Three Important Tips for Proper Hydration

One important question for runners is how much should we drink.  We understand that we lose a lot of fluid while running and fluid replacement is a must.  But too much or too little is very risky and pose a lot of danger to our health.

In fact, drinking too much can be a much worse condition than drinking too little.  According to a study published in The New England Journal of Medicine last April 2004, about 13 percent of runners in the 2002 Boston Marathon might have suffered from hyponatremia, a dangerous condition caused by drinking too much fluid.

So much should we drink?  What should we drink?  Should I drink more if I run fast or if I run slow?

1.  Favor sports drink over water.

According to a study approved by the International Marathon Medical Directors Association (IMMDA) in 2006, “if your event or workout is longer than 30 minutes you should be drinking a sports drink. The added carbohydrate and electrolytes speed absorption of fluids and have the added benefit of energy fuel and electrolytes. There is actually decreased benefit to watering down or diluting sports drinks or alternating sports drinks with water.”

But don’t expect sports drinks to prevent hyponatremia. They won’t.

The International Marathon Medical Directors Association (IMMDA) was formed as the Consulting Medical Committee of the Association of International Marathons (AIMS).

2.  Drink according to thirst.

While there are calculation guidelines on how to determine the amount ofwater intake based on your weight, the best advice by medical experts is to drink ad libitum, or to drink according to one’s thrist.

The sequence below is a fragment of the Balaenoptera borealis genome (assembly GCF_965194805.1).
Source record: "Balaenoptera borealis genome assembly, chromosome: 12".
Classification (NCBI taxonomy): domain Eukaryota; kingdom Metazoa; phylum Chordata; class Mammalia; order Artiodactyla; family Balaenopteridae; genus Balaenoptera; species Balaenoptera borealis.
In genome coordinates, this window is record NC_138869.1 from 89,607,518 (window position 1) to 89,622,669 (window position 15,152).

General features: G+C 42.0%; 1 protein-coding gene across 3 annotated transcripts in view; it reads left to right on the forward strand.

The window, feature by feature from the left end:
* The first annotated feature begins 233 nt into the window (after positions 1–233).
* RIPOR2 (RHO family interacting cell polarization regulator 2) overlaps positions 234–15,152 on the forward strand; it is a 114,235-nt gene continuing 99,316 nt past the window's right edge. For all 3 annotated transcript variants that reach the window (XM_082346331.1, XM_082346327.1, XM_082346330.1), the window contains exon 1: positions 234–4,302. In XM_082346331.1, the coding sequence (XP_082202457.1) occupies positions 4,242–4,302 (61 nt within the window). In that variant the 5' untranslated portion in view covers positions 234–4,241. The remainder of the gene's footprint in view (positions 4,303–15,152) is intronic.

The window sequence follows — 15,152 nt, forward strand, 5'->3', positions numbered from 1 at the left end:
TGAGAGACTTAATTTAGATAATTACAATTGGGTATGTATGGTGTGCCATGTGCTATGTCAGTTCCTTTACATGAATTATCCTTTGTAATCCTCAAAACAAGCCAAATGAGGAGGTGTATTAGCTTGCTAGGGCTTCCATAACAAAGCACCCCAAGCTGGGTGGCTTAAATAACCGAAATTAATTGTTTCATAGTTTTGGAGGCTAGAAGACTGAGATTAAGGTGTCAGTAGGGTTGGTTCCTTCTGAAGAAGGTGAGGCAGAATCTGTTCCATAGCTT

Each persons need is unique and thrist is the best indicator if you needto hydrate or not.  I find this as a safer approach compared to calculation guidelines.  Fluid calculation guidelines can vary based on sweat rate, location, climate, humidity and other factors.

When drinking, take fluids in small quantities rather than taking in big gulps in every station.

3.  Avoid weight loss or weight gain during the race.

Since runners take in mostly fluids during a race, any weight gain is a possible sign of overhydration.  At the same time, a weight loss of morethan 2% is a possible sign of dehydration.

IMMDA recommend this table as an approximation of fluid replacement.  But remember that thrist is still the best method recommended by experts.

Finish Time

Race Pace

Fluid Intake

Rate

Fluid Intake Total
< 4 hours10-12 oz / 20minutes3.5-4.0 liters
< 8 minutes/mile30-36 oz / hour
1000-1250 ml/hour
4-5 hours8 oz / 20 minutes3.0-3.5 liters
9-10 minutes/mile24 oz / hour
750 ml / hour
> 5 hours4-6 oz / 20 minutes2.5- 3.0 liters
> 10 minutes/mile18 oz / hour
500-600 ml/hour

What I find interesting in this table is that the slower you are, the lesser your fluid intake should be.  Slower race pace = Slower drinking rate.  Thus, a safe range is to drink fluids between 400 – 800 ml per hour based on Dr. Tim Noakes study in 2002.

Remember that the table above is just an approximation.  Actual fluid intake will vary depending on the runner’s sweat rate and other environmental factors.

If you are inrested to read more of the 2002 study entitled IMMDA Advisory Statement on Guidelines for Fluid Replacement during Marathon Running by Dr. Tim Noakes, you can download it here.

Run safe everyone.

source: www.aimsworldrunning.org

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